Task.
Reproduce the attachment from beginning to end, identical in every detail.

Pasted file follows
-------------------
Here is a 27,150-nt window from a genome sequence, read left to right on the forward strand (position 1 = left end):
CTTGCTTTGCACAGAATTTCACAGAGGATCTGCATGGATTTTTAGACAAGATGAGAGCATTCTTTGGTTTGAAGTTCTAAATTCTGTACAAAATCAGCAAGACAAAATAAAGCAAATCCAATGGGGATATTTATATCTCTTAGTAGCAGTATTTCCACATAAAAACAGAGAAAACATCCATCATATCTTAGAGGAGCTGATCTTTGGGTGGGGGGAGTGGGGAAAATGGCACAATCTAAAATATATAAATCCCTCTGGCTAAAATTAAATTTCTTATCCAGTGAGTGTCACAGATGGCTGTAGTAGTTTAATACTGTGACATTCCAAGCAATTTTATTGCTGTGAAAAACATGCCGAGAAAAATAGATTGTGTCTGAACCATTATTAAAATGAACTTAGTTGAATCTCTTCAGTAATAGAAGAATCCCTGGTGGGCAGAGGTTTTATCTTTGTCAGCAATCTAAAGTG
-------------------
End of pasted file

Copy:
Here is a 27,150-nt window from a genome sequence, read left to right on the forward strand (position 1 = left end):
CTTGCTTTGCACAGAATTTCACAGAGGATCTGCATGGATTTTTAGACAAGATGAGAGCATTCTTTGGTTTGAAGTTCTAAATTCTGTACAAAATCAGCAAGACAAAATAAAGCAAATCCAATGGGGATATTTATATCTCTTAGTAGCAGTATTTCCACATAAAAACAGAGAAAACATCCATCATATCTTAGAGGAGCTGATCTTTGGGTGGGGGGAGTGGGGAAAATGGCACAATCTAAAATATATAAATCCCTCTGGCTAAAATTAAATTTCTTATCCAGTGAGTGTCACAGATGGCTGTAGTAGTTTAATACTGTGACATTCCAAGCAATTTTATTGCTGTGAAAAACATGCCGAGAAAAATAGATTGTGTCTGAACCATTATTAAAATGAACTTAGTTGAATCTCTTCAGTAATAGAAGAATCCCTGGTGGGCAGAGGTTTTATCTTTGTCAGCAATCTAAAGTG